Kolla’s Deployment Philosophy¶
Kolla has an objective to replace the inflexible, painful, resource-intensive deployment process of OpenStack with a flexible, painless, inexpensive deployment process. Often to deploy OpenStack at the 100+ nodes scale, small businesses may require building a team of OpenStack professionals to maintain and manage the OpenStack deployment. Finding people experienced in OpenStack deployment is very difficult and expensive, resulting in a big barrier for OpenStack adoption. Kolla seeks to remedy this set of problems by simplifying the deployment process while enabling flexible deployment models.
Kolla is a highly opinionated deployment tool out of the box. This permits Kolla to be deployable with the simple configuration of three key/value pairs. As an operator’s experience with OpenStack grows and the desire to customize OpenStack services increases, Kolla offers full capability to override every OpenStack service configuration option in the deployment.
Why not Template Customization?¶
The Kolla upstream community does not want to place key/value pairs in the Ansible playbook configuration options that are not essential to obtaining a functional deployment. If the Kolla upstream starts down the path of templating configuration options, the Ansible configuration could conceivably grow to hundreds of configuration key/value pairs which is unmanageable. Further, as new versions of Kolla are released, there would be independent customization available for different versions creating an unsupportable and difficult to document environment. Finally, adding key/value pairs for configuration options creates a situation in which development and release cycles are required in order to successfully add new customizations. Essentially templating in configuration options is not a scalable solution and would result in an inability of the project to execute its mission.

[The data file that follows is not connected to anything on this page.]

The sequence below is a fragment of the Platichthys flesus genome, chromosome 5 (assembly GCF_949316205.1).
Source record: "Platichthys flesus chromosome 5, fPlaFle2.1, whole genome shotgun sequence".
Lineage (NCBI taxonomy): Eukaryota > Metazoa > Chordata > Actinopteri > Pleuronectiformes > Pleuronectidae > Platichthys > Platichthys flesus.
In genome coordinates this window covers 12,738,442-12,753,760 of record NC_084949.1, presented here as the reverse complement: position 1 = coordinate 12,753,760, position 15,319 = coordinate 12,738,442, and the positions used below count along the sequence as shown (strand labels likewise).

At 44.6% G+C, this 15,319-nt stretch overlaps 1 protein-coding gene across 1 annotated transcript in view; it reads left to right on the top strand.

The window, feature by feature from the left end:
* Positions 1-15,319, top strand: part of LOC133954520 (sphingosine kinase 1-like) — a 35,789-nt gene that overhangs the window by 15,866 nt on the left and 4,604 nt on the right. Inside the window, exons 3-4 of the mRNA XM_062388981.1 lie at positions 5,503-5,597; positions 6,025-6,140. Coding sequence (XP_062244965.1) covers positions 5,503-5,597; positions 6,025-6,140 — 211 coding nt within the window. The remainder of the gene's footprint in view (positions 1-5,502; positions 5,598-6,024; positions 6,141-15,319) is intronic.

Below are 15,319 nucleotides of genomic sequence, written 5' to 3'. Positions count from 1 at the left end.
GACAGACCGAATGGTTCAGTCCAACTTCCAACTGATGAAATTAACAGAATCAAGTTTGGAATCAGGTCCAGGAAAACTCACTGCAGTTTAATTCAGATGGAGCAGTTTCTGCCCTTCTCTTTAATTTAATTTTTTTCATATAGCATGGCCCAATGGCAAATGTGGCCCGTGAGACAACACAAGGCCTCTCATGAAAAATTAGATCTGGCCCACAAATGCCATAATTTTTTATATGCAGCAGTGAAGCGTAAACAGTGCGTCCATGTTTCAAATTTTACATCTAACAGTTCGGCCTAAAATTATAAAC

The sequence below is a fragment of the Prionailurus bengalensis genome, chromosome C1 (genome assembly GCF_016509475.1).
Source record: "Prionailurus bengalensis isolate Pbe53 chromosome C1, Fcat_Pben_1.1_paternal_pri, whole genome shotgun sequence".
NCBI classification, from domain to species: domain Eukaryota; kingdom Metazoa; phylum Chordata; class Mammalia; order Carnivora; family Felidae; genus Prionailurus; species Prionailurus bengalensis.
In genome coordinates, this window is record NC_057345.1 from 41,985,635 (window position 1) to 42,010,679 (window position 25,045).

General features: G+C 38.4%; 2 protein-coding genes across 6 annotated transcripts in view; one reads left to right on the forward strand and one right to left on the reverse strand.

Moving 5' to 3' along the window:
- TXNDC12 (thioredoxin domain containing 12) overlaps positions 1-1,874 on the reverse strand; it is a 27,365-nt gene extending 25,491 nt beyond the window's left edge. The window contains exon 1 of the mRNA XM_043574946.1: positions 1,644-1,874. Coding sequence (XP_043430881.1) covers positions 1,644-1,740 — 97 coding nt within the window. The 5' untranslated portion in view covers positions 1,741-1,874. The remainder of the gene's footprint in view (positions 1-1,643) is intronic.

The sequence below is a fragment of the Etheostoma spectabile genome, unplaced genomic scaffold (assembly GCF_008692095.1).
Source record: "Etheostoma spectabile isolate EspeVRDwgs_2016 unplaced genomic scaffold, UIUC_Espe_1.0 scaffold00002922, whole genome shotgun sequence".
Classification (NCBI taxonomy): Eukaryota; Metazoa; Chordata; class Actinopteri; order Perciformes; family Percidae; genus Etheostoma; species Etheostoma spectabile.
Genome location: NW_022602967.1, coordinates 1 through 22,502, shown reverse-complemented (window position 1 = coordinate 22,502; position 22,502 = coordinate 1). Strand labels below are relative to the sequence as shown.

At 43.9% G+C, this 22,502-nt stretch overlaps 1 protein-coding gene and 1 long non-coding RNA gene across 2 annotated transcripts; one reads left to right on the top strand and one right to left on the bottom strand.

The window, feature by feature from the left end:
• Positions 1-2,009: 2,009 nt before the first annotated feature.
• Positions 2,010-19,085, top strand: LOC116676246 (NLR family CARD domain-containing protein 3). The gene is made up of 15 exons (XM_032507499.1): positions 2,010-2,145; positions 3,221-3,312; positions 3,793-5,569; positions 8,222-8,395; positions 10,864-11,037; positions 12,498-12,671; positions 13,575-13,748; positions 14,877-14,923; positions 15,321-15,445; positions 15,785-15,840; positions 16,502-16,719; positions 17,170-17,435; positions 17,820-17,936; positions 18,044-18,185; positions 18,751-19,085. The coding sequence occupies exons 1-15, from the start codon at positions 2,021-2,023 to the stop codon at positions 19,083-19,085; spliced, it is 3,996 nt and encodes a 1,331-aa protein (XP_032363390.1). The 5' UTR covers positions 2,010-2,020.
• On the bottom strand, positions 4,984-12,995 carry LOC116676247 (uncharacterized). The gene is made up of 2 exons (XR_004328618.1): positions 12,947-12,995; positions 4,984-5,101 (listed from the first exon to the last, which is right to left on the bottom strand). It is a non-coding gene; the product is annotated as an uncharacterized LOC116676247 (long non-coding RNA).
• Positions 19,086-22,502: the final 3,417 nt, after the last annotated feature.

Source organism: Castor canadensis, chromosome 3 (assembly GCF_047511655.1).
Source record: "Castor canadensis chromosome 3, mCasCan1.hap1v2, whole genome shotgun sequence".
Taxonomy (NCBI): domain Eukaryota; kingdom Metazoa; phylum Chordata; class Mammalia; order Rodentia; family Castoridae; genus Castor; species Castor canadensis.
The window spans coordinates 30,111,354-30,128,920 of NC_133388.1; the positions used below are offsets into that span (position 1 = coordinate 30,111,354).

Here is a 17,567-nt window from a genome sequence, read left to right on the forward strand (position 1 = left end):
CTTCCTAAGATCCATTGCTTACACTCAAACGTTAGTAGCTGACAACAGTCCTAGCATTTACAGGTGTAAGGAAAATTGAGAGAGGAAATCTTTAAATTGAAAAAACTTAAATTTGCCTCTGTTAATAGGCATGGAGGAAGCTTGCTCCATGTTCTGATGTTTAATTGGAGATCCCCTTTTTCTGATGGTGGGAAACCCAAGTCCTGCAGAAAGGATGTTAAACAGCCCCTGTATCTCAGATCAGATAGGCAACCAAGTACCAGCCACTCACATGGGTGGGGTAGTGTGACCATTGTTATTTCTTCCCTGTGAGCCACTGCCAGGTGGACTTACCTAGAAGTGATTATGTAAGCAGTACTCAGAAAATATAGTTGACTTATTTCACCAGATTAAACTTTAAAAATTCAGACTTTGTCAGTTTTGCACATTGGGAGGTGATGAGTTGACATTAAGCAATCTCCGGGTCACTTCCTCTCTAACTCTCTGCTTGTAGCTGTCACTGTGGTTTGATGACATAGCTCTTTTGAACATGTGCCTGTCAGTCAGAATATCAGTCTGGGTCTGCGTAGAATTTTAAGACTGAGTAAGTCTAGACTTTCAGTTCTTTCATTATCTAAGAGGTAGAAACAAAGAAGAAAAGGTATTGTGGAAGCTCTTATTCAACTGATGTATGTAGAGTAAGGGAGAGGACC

Kolla’s Solution to Customization¶
Rather than deal with the customization madness of templating configuration options in Kolla’s Ansible playbooks, Kolla eliminates all the inefficiencies of existing deployment tools through a simple, tidy design: custom configuration sections.
During deployment of an OpenStack service, a basic set of default configuration options are merged with and overridden by custom ini configuration sections. Kolla deployment customization is that simple! This does create a situation in which the Operator must reference the upstream documentation if a customization is desired in the OpenStack deployment. Fortunately the configuration options documentation is extremely mature and well-formulated.
As an example, consider running Kolla in a virtual machine. In order to launch virtual machines from Nova in a virtual environment, it is necessary to use the QEMU hypervisor, rather than the KVM hypervisor. To achieve this result, simply mkdir -p /etc/kolla/config and modify the file /etc/kolla/config/nova.conf with the contents
[libvirt] virt_type=qemu cpu_mode = none
After this change Kolla will use an emulated hypervisor with lower performance. Kolla could have templated this commonly modified configuration option. If Kolla starts down this path, the Kolla project could end with hundreds of config options all of which would have to be subjectively evaluated for inclusion or exclusion in the source tree.
Kolla’s approach yields a solution which enables complete customization without any upstream maintenance burden. Operators don’t have to rely on a subjective approval process for configuration options nor rely on a development/test/release cycle to obtain a desired customization. Instead operators have ultimate freedom to make desired deployment choices immediately without the approval of a third party.